Civil Air Patrol Trains for a Tsunami
Civil Air Patrol Takes to the Skies to exercise their Airborne Public Address System
Location – CONCORD, Calif and SANTA ROSA, Calif.
At 11:00 AM, Wednesday, March 24, 2021 the National Weather Service activated a test of the Civil Air Patrol airborne public address system (APAS) as part of their Tsunami Warning Communications Test. The Civil Air Patrol launched three aircraft over Northern California and our distinctive Red, White, and Blue aircraft provided the broadcasted message to the Northern California Coast of “this is a test of the Civil Air Patrol public address system".
Civil Air Patrol dispatched aircraft and crews from Concord and Santa Rosa to fly the Del Norte, Humboldt, and Mendocino counties coastline with the aerial messaging system. A third aircraft launched from Livermore to act as a command-and-control platform for radio relays between the two broadcasting aircraft and the virtual mission base.
The purpose of this test was to educate residents and visitors along the coast to one of the many ways they may receive warning of an impending tsunami.
According to Mr. Ryan Aylward of the National Weather Service “A tsunami could occur along the California coast caused by a large earthquake anywhere in the Pacific Ocean. A tsunami originating from Japan would give approximately 11 hours of advance warning or four hours from Alaska. For distant source events like these the Civil Air Patrol can be an excellent asset to warn the public. However, an earthquake just off the California coast would provide only minutes of warning before the first wave arrives.”
The APAS was designed to provide messages to warn the public who might not otherwise receive emergency alerts. In addition to the airborne system, counties and the National Weather Service utilized the Emergency Alert System, telephone notification systems, a network of coastal sirens, law-enforcement and other emergency services personnel to notify residents to get away from the coast towards higher ground.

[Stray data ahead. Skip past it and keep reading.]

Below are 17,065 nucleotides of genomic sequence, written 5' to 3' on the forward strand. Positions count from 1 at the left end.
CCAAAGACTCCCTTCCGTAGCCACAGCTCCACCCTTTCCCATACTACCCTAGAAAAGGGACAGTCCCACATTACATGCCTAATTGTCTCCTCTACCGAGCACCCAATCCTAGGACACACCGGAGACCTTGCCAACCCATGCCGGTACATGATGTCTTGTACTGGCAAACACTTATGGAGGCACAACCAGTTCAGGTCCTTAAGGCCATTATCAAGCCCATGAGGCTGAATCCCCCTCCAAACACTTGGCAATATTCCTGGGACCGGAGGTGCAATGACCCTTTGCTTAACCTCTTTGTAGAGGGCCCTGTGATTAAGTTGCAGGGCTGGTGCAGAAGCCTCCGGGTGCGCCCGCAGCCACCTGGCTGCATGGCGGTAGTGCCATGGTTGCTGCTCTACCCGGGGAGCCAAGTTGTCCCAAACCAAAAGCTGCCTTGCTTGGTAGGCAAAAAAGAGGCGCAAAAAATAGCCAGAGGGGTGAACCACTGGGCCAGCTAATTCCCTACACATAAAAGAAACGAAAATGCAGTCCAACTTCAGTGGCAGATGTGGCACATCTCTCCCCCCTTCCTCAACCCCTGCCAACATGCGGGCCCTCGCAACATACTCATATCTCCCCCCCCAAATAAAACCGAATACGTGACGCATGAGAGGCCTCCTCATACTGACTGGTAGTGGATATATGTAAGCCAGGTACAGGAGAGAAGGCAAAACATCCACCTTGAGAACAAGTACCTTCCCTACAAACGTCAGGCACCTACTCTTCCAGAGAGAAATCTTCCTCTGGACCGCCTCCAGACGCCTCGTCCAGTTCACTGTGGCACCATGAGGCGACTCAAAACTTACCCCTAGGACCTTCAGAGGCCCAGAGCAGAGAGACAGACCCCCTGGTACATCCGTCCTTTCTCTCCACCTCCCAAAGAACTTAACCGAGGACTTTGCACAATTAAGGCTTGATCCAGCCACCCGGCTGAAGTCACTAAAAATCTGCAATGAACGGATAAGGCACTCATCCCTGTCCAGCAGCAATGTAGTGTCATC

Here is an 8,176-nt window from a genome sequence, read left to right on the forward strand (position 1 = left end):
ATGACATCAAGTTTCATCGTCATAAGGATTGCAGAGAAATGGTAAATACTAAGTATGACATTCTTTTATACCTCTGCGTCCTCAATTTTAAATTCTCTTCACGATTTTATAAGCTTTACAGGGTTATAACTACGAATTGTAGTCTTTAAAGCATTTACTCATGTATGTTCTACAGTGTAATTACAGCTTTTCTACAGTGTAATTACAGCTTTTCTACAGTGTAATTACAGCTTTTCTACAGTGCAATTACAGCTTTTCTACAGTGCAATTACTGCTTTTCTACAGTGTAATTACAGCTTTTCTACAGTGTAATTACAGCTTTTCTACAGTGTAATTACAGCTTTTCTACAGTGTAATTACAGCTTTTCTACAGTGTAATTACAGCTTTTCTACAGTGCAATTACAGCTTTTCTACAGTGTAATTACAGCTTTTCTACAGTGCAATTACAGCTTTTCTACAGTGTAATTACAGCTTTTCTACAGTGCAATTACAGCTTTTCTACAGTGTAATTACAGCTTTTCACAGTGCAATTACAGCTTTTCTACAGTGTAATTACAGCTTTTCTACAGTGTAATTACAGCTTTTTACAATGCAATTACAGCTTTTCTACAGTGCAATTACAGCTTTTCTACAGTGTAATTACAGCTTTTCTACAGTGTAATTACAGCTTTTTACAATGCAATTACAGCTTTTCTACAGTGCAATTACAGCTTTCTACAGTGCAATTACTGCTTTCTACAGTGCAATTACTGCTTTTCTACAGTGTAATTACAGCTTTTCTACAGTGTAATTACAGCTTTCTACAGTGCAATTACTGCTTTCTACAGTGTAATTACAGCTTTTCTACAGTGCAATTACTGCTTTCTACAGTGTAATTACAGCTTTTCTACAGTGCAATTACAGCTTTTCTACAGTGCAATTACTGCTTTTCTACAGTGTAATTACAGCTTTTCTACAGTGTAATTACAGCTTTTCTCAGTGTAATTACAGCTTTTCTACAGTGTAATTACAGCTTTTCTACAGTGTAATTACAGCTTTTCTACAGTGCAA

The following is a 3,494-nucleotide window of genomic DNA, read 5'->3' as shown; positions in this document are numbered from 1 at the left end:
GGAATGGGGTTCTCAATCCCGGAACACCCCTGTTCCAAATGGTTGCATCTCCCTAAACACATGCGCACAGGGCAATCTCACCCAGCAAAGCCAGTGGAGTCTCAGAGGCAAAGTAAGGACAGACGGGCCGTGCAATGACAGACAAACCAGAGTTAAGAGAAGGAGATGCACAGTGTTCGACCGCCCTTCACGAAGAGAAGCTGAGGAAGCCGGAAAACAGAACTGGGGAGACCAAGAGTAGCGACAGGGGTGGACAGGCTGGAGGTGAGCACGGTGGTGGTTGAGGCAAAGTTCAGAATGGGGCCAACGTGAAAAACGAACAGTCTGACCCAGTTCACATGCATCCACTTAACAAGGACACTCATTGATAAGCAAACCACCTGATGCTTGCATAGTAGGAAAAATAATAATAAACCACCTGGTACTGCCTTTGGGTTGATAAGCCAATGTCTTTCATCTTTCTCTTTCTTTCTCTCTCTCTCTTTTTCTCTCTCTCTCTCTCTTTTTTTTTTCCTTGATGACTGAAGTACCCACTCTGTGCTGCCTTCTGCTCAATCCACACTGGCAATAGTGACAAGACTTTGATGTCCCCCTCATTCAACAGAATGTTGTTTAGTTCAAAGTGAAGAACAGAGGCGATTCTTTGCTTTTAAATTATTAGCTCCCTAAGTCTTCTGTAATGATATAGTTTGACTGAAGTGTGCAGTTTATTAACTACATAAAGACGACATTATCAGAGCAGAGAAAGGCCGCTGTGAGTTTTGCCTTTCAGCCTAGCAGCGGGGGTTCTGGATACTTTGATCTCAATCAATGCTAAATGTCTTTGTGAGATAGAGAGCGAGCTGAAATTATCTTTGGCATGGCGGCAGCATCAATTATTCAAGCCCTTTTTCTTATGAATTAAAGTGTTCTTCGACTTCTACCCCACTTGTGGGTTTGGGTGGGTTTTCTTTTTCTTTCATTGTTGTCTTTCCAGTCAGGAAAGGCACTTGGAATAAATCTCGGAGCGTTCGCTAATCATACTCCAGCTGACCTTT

Aircrews from NorCal Group 5 and San Francisco Bay Group 2 diligently trained on the APAS for two weekends prior to the exercise on March 24. Three training sessions were held and members were instructed on the ground and in the air on how to setup the APAS and conduct a sortie.
Civil Air Patrol Major Jeffrey Ironfield, the incident commander trainee stated that it is important to exercise this system regularly so both the crews and the public react quickly and appropriately when the emergency occurs.
For More Information:
CAP Contact: Lt Col Noel Luneau, contact us
Established in 1941, Civil Air Patrol is the official auxiliary of the U.S. Air Force and as such is a member of its Total Force. In its auxiliary role, CAP operates a fleet of 560 single-engine Cessna aircraft and more than 2,000 small Unmanned Aircraft Systems (sUAS) and performs about 90% of continental U.S. inland search and rescue missions as tasked by the Air Force Rescue Coordination Center. Often using innovative cellphone forensics and radar analysis software, CAP was credited by the AFRCC with saving 130 lives in fiscal 2020. CAP’s 54,000 members also perform homeland security, disaster relief and drug interdiction missions at the request of federal, state and local agencies. As a nonprofit organization, CAP plays a leading role in aerospace education using national academic standards-based STEM (science, technology, engineering and math) education. Members also serve as mentors to over 20,000 young people participating in CAP’s Cadet Programs. One of the premier public service organizations in America, CAP benefits the nation with an estimated economic impact of $209 million annually. Visit www.CAP.News or www.GoCivilAirPatrol.com for more information.